Note: This review was originally published at ComicsBulletin.com
The Bible uses this term to describe a bottomless pit – the realm of the dead. It’s also a fitting title for the latest from writers Jimmy Palmiotti and Justin Gray, joined by artist Fabrizio Fiorentino and colorist Alessia Nocera, in an adaptation of an original screenplay by Spencer Marstiller. Abbadon is the latest in a series of successful creator-owned projects from Palmiotti and Gray under their PaperFilms label, and it is the one with the most built-in expectations. Having spent almost 9 years writing DC Comics’ Jonah Hex and All-Star Western, Palmiotti and Gray have made a name for themselves within the western genre.
As the name of the publisher implies, Abbadon is not so much an original graphic novel as it is a cinematic experience on the page. This is not only attributed to Palmiotti and Gray’s screenwriting experience, but also layouts by Fiorentino. The artist makes extensive use of horizontal, page-width panels to simulate a film in widescreen format. Furthermore, Fiorentino adeptly maneuvers the characters through space, fluidly simulating motion using static images.
Stories in the Western genre often use the rise or expanse of civilization as a cautionary tale of the effects on not only the land, but individuals’ morality too. It is this convention that lies at the core of Palmiotti and Gray’s script. Though it reads as a taut mystery or thriller set in the Old West, Abbadon is an overarching commentary on corruption in society, one that resonates in today’s unpopular political landscape. The resolution offers a biting reminder that some figures in the public eye will do horrible things to attain power.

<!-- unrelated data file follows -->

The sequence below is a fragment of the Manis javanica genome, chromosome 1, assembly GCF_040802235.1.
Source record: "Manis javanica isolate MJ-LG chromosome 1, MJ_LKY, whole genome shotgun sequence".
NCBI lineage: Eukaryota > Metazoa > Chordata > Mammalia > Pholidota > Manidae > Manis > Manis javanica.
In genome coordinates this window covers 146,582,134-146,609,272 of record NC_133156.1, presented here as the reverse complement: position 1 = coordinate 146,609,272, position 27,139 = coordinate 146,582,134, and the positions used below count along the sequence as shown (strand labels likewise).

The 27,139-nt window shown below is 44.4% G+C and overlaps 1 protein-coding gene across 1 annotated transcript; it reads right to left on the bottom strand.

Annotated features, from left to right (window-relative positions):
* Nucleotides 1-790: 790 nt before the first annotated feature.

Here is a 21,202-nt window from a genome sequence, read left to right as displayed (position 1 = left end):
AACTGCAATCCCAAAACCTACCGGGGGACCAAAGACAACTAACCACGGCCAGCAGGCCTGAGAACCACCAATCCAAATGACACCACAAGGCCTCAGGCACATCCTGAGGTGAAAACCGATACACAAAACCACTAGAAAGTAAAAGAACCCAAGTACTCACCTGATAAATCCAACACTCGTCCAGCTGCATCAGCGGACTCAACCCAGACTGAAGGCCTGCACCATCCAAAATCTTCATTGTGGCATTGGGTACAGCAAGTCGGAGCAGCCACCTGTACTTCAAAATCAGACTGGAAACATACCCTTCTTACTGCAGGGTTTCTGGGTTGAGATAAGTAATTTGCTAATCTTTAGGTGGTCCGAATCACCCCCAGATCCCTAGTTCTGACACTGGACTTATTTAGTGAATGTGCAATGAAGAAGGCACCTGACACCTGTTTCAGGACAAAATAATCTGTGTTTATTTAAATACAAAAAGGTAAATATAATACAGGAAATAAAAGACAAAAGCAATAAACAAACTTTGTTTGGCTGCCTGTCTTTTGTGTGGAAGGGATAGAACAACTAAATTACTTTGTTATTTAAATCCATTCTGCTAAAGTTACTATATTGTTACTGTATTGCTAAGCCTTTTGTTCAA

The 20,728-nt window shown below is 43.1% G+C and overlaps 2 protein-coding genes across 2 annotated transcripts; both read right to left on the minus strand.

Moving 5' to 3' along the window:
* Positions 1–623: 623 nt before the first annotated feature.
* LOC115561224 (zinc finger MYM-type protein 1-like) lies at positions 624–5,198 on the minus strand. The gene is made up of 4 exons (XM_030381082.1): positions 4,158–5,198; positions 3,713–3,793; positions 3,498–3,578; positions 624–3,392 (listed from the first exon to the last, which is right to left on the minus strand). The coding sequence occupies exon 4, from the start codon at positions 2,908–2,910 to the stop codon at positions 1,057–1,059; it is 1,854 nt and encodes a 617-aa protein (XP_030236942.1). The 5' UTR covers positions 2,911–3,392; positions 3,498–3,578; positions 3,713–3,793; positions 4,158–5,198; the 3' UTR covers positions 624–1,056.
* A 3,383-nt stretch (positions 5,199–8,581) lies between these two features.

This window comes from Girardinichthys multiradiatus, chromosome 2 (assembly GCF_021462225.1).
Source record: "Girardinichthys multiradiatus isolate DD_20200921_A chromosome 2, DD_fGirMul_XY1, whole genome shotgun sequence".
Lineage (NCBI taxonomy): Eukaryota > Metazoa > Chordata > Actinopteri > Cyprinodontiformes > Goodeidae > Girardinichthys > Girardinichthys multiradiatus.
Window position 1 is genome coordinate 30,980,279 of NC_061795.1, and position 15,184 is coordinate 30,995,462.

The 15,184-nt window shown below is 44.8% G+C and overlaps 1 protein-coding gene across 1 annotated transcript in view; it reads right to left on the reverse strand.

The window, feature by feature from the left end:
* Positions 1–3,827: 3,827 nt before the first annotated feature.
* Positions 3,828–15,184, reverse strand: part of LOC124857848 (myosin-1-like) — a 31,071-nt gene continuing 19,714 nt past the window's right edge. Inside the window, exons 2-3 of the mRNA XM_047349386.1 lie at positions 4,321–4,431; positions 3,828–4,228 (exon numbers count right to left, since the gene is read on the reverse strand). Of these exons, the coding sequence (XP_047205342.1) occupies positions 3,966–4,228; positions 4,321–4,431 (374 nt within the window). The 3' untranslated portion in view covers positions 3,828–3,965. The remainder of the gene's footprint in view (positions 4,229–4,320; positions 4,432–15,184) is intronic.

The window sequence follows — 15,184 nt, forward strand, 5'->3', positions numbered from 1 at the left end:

Bringing those horrors to life is Fiorentino, who does not shy away from violence. Though the script may be the real culprit, he adds hardcore violence to nearly every page. It adds to the story’s breakneck pace, barely giving readers an opportunity to breathe. There are times where its excess begins to suffocate to book’s tone. One instance during a public hanging is so over-the-top that it comes close to pulling the story into full-on camp. Thankfully, the creative team is able to reign in the narrative before taking that leap completely.
The color work by Alessia Nocera is astounding. Nocera is a relative unknown, having done most of her work at indie publisher GG Studios. However, her work on this title is evidence of her developing skill. Abbadon is a grimy town on the American Frontier, which Nocera captures with a mix of muddy hues, accented by the occasional splash of a vibrant color.
Abbadon is not for everyone. It is a raw, grimy vision of the Old West that some may find off-putting. However, those that enjoy either gritty Westerns or Palmiotti and Gray’s past work, particularly on titles like Jonah Hex, will find Abbadon to be a welcome addition to their bookshelf.